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Human Trafficking In Michigan: Turning Stigma Into Salvation

woman in parking lot
Amanda Barbarena
Anny Donewald is a sex trafficking survivor and the founder of Eve's Angels, a nonprofit that works to rescue human trafficking victims.

Human trafficking is the illegal transport of people through force, fraud or coercion for labor or sexual exploitation.  The problem is too big for law enforcement to handle alone.  The Michigan State Police relies on a mobile army of volunteers to help save the survivors and charge the criminals. 


If you witness or suspect human trafficking, call the National Human Trafficking Toll Free Hotline at 1-888-373-7888.



Day and night, thousands of big rigs roar down Interstate 94 between Chicago and Detroit.    

At Mile 151, the east-bounders slow down to pass through the Grass Lake weigh station near Jackson.  Computers scan their carrier ID numbers and check for weight violations. 

Through the window, Michigan State Police Officer Nathan Daugherty takes a closer look at the cab.  Usually it’s just a driver in there. But a second person inside could be a signal that something is wrong.


police officer at truck stop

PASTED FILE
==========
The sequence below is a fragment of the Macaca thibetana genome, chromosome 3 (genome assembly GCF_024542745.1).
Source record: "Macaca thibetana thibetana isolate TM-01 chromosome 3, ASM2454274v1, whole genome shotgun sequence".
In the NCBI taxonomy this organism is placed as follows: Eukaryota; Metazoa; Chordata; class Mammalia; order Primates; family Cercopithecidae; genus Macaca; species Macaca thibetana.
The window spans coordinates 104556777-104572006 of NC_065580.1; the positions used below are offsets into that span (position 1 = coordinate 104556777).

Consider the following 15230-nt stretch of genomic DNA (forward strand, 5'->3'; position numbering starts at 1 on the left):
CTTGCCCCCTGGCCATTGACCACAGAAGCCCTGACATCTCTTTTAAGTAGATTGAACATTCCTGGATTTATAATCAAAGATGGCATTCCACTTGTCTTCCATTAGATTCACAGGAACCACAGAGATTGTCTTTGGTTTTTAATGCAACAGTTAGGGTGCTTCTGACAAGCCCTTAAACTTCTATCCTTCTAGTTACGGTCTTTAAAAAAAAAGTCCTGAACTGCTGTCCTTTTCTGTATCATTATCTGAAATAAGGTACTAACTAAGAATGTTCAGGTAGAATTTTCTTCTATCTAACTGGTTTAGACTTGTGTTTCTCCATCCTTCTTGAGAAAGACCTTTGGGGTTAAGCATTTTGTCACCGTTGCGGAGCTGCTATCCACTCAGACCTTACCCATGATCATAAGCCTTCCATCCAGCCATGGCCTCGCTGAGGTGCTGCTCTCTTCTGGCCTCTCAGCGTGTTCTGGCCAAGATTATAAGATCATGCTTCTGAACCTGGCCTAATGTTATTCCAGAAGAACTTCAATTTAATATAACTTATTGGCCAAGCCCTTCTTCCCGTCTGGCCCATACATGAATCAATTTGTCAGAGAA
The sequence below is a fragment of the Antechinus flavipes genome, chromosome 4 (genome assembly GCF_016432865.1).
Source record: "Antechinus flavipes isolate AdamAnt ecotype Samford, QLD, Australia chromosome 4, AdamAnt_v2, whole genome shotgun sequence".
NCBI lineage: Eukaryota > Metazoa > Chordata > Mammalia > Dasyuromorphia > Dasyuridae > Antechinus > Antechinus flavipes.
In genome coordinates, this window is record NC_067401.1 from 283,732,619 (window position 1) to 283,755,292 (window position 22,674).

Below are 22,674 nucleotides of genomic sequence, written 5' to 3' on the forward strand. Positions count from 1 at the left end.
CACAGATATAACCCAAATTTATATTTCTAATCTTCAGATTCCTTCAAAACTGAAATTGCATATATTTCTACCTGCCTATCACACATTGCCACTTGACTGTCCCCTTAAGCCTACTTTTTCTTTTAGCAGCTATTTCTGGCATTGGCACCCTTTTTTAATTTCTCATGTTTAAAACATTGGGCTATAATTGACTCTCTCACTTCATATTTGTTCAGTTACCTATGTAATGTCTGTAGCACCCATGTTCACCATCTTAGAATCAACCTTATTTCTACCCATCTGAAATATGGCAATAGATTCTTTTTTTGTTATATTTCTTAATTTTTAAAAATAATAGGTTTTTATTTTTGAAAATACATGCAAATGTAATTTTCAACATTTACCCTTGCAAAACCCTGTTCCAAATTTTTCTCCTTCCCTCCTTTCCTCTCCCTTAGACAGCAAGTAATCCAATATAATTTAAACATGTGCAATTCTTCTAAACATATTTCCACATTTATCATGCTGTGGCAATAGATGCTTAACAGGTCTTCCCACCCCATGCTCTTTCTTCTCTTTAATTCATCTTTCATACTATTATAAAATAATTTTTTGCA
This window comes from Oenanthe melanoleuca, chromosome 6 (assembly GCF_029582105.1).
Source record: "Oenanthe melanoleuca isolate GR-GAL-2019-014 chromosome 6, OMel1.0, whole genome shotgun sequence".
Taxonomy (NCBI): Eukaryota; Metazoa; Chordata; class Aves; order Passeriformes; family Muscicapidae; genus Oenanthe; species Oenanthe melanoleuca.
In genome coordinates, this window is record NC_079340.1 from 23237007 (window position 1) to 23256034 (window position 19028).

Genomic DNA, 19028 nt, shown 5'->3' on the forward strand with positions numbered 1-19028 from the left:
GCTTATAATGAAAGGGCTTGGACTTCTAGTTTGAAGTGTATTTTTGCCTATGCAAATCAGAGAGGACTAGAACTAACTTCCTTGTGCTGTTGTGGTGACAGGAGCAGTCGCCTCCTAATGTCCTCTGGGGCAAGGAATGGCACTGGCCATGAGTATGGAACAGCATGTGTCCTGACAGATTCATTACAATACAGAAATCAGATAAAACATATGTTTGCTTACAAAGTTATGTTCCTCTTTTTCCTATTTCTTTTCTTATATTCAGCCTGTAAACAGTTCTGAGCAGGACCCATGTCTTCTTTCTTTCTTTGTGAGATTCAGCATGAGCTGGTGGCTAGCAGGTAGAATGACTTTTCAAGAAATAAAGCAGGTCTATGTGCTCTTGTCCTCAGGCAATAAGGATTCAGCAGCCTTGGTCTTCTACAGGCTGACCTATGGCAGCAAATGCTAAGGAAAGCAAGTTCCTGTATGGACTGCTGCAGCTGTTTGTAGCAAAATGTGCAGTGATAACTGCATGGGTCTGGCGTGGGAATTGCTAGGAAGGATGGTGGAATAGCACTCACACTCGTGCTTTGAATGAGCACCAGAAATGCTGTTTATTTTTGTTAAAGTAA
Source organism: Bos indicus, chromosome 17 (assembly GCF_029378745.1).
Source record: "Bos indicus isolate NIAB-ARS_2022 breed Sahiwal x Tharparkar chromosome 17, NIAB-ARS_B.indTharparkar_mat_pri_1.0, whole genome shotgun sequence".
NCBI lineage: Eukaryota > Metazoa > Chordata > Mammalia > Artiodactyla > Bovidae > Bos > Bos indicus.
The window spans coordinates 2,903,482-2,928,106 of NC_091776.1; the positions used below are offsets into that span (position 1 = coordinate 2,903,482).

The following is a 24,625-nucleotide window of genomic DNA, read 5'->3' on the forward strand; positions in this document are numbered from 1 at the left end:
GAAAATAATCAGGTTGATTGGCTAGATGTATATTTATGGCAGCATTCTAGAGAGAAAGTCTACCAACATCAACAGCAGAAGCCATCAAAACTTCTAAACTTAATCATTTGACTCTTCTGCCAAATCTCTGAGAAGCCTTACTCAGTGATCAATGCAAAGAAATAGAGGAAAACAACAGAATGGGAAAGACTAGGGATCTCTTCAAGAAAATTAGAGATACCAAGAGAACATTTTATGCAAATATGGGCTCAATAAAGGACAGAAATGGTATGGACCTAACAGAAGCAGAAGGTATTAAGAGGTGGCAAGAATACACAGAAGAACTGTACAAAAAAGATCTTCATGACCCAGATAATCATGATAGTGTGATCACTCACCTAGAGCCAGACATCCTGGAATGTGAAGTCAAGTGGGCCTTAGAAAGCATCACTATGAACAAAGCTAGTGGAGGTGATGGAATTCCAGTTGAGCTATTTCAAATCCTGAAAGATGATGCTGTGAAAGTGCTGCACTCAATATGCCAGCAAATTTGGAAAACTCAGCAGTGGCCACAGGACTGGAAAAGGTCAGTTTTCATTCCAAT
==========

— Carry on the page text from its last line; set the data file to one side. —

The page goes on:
Credit Amanda Barbarena / WKAR/MSU
Michigan State Police Motor Carrier Officer Nathan Daugherty watches for signs of human trafficking.

“If human trafficking is done in a truck, they'll be the passenger,” says Daugherty.  “It’s not going to be too often -- I can't say never -- a trailer full of people. Typically, they’re just transporting this individual from point A to point B for somebody.”


Most human trafficking victims in Michigan are part of the sex trade.  Victims are overwhelmingly female.



They’re groomed for this work as young as 11 years old.   

Trafficking can happen virtually anywhere…but there are certain hotspots. 


Just down the road from his post, Officer Daugherty does outreach with truckers who stop to gas up and grab a bite.


That’s where we find Terry Kendrick, a veteran driver out of Florida.  We ask him if he’s ever witnessed human trafficking firsthand.

“I’ve never seen anything like that, and I’ve been out here since 1977,” says Kendrick.  

two men and a truck
Credit Amanda Barbarena / WKAR/MSU
Officer Daugherty talks with veteran trucker Terry Kendrick about how to spot and report human trafficking.

Kendrick has a small round decal on his windshield.  It depicts a green lizard with long black hair and a curled tongue.  A diagonal red line cuts through the image. Truckers know exactly what it means: “No Lot Lizards.”

It’s a derogatory term for a prostitute who solicits door to door at truck stops.

Daugherty informs him that there’s a new term for an old issue.

“What you’re thinking of as a prostitute or a lot lizard, that's human trafficking,” he says.

“Oh…OK,” Kendrick replies.  “I wasn’t thinking about that would be human trafficking as well.  But I see that all the time.”

Kendrick says before he had the sticker, trafficking victims would often approach his truck.

But now…

“Since I’ve put it on, now it seems like they’re doubling coming up to the truck, you know what I'm saying?” Kendrick says.  “There’s certain places I will not stop because of that.”